a. Peter enters the boat, then six follow him (John 21:2-3)
The Greek gematria value of Simon Peter is 1925. If a circle of 1925 circumference is drawn to represent Peter, then it can be filled with six similar circles representing the others. Each circle touches the center and the perimeter. Then a circle is drawn around all seven circles. Its diameter is 1224, which is the gematria value of “fishes” and “the net”.
b. Jesus tells the men to cast the net from the other side of the net. (John 21:6)
The net is drawn from the side of the first large circle which represents the boat. Another arc is drawn which now creates the “vesica piscis”: the measure of the fish. A large rhomboid fish is drawn into the right piscis.
c. Peter is naked. He wraps his fisher’s coat around him, and jumps into the water from the other side of the boat. (John 21:7)
Another piscis is drawn on the other side, with Peter’s circle in it to represent Peter in the water. The height of the piscis is 1060, which is the gematria value of “fisher’s coat.” A four by four net is drawn inside the large fish, and now we find the 153 fish. Each small “fish” has a width of 153, and there are a total of 17 fish: 16 small and one large. 153 is the sum of the numbers from 1 to 17.
d. For extended meanings, we now rotate the diagram so that the net is on the bottom and Peter is on the top.
We now have a diagram of the Gnostic cosmos as described by Plato in Timaeus. The net in the sea represents the shifting world of manifestation, where everything is in a state of flux and nothing forever remains the same. The upper world, the world of gods and first principles, is the Intelligible world: all of the universal laws on which manifestation is based. The middle world of Humanity partakes of both spirit and matter, the eternal and the temporal.
From: Jesus Christ, Son of God
by David Fideler
The Symbolism of Apollo at Delphi
This diagram of the 153 fishes in the net is earlier than Christianity and is associated with the symbolism of Apollo at Delphi. Apollo is the earlier Greek personification of the Logos, the universal mediator, and it is ultimately from the mathematical symbolism of Apollo, the god of harmony, that both the diagrams of the 153 fish in the net and the feeding of the five thousand originate. Both of these diagrams are ultimately based on the numerical value of square root of 2 (1.415), the mathematical symbol of the ideal mean between unity and multiplicity, which is reflected in the title THE GOD APOLLO, 1415.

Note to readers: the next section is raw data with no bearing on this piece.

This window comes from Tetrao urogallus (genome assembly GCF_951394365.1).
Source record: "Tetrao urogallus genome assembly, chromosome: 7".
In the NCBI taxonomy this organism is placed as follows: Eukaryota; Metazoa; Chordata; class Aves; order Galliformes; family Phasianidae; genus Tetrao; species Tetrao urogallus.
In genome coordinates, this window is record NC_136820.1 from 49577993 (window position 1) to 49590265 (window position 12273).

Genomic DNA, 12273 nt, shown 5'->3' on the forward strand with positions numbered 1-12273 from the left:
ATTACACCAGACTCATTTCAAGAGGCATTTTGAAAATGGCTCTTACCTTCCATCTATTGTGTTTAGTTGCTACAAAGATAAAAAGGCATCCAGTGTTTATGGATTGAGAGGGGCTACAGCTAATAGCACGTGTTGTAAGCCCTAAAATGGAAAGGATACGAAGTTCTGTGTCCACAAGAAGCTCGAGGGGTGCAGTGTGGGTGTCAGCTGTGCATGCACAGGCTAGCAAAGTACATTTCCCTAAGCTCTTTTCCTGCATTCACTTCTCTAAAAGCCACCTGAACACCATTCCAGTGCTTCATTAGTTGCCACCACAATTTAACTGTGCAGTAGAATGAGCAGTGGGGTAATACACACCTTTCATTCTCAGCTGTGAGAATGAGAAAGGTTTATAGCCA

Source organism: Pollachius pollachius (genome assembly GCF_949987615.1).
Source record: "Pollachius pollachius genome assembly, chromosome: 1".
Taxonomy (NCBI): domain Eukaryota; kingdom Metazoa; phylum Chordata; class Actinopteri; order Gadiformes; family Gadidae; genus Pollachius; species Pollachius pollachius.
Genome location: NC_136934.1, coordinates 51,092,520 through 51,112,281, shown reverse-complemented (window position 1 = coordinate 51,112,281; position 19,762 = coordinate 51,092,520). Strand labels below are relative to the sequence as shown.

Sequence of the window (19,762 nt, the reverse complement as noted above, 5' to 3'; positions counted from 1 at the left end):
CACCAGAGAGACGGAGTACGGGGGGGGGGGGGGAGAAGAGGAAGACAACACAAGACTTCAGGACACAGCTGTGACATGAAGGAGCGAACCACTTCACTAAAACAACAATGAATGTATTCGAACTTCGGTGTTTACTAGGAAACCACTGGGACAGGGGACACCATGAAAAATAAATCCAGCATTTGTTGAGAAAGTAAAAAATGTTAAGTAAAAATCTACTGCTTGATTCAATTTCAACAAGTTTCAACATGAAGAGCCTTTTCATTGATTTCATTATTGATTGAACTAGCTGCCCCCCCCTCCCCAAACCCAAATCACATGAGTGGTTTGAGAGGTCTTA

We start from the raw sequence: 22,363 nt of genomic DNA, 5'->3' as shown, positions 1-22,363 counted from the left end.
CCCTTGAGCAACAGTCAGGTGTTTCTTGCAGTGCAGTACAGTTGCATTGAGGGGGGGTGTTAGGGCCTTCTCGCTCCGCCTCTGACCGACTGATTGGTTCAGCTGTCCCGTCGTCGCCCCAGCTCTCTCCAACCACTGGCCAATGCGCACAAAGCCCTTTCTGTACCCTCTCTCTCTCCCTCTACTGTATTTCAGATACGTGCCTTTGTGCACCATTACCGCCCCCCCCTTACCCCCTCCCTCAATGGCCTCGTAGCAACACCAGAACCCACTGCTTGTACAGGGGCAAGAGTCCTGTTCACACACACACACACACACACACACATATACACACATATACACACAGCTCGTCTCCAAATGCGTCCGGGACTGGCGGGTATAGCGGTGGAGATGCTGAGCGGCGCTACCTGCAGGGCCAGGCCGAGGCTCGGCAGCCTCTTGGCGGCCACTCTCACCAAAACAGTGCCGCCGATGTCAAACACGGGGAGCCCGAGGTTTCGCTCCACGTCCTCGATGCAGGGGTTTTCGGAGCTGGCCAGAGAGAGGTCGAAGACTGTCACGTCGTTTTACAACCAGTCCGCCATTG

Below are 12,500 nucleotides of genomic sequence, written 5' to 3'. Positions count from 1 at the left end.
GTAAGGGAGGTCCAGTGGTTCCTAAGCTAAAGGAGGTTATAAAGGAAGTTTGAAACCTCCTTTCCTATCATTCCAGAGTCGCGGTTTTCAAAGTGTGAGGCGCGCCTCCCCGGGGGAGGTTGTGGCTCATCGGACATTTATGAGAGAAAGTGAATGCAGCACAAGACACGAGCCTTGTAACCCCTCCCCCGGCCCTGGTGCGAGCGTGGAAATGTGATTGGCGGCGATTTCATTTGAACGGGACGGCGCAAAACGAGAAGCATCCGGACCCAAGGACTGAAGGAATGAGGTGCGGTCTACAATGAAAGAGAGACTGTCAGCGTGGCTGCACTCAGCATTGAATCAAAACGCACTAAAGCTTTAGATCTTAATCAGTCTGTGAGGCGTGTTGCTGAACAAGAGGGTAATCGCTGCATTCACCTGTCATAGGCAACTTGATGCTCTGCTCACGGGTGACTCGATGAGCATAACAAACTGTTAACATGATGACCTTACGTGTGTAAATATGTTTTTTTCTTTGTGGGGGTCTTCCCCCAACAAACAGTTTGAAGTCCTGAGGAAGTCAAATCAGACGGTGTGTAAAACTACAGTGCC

In the Christian version of John 21, the “foundation stone” of the geometry is the central circle of SIMON PETROS, 1925, the omphalos of Christianity, whose number determines the dimensions of the entire diagram. In this Christian adaptation, we start with “the omphalos” to arrive at the symbol of “the net”. Likewise, in the earlier symbolism of Apollo, his omphalos at Delphi was covered with a net, symbolizing the veil of manifestation, woven from the central source of harmony. In the earlier version, the central circle symbolizes the omphalos at Delphi, the meeting point of heaven and earth, “the golden mean” of Apollo, The number 153 also figures in Delphic symbolism, for 1530 is the sum of DELPHI, 619, and OMPHALOS, 911.
Finally, if we draw a circle around the three worlds diagram, (above) the all-encompassing sphere has the measure of 7690, and 769, is the value of PYTHIOS, Apollo at Delphi.
When Christianity began, the center represents Simon Petros as the omphalos, “the foundation stone” of Christianity.
The Sacred Geometry Mysteries of Jesus Christ
Figure 51: The Relationship between the 153 Fish in the Net and the Feeding of the Five Thousand.